I don’t just want to thank you for your being here, but I do thank you.
I thank each of you.
For those who have sacrificed, campaigned, and supported to make this inaugural Big Freeze a success!
You may not realise what you have done just by being here tonight.
I want to tell you…
From the bottom of my heart, and on behalf of all those who have been touched by this disease, we now know: we are not alone!
You see, there is an army rising up , growing everyday, and you are part of that army.
It’s an army that is not satisfied with no hope.
It’s an army that is not satisfied with no treatments and no cure.
It’s an army whose actions are louder than their words.
It’s an army who knows that we are stronger together.
The reason why we have got behind Neale Daniher, his daughter Bec and Fight MND – is because we are stronger together – and the legacy of what we have seen today will live on beyond my lifetime, and beyond yours.
Together we can achieve more, together our money goes further, together we bring greater awareness, and together we will bring a fatal blow to the beast that is MND!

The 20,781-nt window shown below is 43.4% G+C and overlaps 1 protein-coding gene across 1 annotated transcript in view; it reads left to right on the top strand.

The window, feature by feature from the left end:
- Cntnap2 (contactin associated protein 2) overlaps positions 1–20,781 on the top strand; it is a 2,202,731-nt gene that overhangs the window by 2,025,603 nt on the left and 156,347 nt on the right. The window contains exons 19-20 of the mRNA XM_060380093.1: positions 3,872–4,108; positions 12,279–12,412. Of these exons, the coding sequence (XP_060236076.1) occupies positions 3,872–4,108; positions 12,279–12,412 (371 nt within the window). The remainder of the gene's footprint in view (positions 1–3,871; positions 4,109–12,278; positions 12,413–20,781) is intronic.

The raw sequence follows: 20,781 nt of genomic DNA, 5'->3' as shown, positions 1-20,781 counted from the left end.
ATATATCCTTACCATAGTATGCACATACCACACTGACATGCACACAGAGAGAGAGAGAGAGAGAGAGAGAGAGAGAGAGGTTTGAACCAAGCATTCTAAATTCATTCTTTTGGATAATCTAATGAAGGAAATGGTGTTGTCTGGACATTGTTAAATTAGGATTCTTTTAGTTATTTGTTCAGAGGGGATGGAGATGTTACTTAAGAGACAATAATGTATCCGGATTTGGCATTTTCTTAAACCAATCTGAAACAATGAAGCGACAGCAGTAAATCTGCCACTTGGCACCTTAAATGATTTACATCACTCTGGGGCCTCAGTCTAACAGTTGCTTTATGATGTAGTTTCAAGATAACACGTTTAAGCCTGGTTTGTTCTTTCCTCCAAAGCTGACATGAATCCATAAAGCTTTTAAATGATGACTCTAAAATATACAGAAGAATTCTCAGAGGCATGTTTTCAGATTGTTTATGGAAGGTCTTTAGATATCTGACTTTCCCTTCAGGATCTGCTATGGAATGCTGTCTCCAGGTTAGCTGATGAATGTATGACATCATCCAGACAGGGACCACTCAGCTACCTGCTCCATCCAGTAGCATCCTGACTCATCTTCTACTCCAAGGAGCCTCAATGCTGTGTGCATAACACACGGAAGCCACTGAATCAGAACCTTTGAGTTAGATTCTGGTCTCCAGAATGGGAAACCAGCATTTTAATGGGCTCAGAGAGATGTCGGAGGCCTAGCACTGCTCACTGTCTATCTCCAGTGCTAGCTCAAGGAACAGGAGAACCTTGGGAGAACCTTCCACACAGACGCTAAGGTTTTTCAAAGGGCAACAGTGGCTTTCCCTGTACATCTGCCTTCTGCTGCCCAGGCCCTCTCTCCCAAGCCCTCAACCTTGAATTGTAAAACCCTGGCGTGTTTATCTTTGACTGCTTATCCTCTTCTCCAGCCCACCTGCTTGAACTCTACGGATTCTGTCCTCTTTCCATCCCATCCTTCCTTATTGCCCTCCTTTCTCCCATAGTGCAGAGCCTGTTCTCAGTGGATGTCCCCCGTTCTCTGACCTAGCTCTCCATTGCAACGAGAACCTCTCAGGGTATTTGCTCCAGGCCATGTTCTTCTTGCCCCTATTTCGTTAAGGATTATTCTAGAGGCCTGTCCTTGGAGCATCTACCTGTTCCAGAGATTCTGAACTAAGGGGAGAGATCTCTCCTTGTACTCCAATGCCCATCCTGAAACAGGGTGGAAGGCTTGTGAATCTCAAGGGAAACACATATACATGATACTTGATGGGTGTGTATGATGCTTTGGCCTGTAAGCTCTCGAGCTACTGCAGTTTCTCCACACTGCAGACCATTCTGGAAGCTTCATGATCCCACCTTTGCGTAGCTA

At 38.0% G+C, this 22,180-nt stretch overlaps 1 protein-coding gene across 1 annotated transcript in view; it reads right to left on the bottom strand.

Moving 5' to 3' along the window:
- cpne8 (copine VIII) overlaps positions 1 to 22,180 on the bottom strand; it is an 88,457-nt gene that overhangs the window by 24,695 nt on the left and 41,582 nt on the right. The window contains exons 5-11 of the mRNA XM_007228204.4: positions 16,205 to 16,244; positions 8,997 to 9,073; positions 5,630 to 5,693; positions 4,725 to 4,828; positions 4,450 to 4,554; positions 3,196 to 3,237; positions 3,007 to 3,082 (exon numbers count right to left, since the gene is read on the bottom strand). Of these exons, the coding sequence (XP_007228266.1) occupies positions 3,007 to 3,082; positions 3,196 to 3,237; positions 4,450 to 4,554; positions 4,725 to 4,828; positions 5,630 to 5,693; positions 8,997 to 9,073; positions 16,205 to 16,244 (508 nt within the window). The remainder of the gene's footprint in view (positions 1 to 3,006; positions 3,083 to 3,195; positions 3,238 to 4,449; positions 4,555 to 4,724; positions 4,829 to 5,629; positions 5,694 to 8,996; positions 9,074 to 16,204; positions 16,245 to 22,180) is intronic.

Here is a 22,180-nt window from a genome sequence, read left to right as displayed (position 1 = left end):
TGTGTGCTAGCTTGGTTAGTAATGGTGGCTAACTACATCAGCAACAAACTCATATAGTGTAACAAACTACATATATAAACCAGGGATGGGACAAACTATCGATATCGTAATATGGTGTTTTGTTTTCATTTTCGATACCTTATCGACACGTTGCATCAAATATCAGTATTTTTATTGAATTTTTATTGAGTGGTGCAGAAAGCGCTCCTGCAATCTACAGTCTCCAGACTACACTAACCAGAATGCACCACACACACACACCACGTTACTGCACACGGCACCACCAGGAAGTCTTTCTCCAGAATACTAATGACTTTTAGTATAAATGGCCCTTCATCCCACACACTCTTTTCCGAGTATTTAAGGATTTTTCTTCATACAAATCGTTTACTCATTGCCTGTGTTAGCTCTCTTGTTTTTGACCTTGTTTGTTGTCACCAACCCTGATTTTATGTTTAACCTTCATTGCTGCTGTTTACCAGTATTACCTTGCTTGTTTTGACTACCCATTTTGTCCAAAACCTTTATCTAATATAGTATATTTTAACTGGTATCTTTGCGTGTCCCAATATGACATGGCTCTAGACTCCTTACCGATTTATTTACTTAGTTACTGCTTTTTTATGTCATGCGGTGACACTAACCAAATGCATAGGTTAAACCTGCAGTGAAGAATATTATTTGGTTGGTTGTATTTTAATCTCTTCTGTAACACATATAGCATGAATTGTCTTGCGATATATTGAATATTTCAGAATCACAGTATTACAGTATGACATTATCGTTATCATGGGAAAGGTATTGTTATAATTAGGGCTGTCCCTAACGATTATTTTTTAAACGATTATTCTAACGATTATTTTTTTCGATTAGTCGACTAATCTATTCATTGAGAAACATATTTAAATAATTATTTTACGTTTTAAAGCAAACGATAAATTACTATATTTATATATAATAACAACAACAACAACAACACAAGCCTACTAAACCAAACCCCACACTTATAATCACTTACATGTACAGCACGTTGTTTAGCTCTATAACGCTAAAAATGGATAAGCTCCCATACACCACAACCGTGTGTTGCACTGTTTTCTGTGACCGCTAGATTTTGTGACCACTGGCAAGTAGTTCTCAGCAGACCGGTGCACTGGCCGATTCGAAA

To take down this beast will mean all of us doing our part. You may think your part is only small, but the sum of all of those parts creates a great impact.
Friends, today is not about me or Neale Daniher or any one person. This is about all of us together.
I realise tonight, that many are here because you have suffered the loss of a loved one with this disease.
We want you to know their death has not been forgotten and has not been in vain.
We are building tonight on their memory and their legacy.
I hope as you look around this room tonight, and as you saw the support these past weeks, you would know you are not alone:
in the memory of your loved one;
in honouring their life;
in what was the greatest fight of their life;
Tim, Jim, Leah, Janine and Janine, you are not alone.
To all those who have lost loved ones to this insidious disease, you are not alone.
When we do find a cure, we will owe it to all those who have gone before us!
And I say “when” we do find a cure, because I wholeheartedly believe, there is a cure, we just haven’t found it yet.
As very good friends so aptly put it, “when we do find a cure, we won’t be able to put a price on it.”
It may not happen in the next year or two and many may die before it does…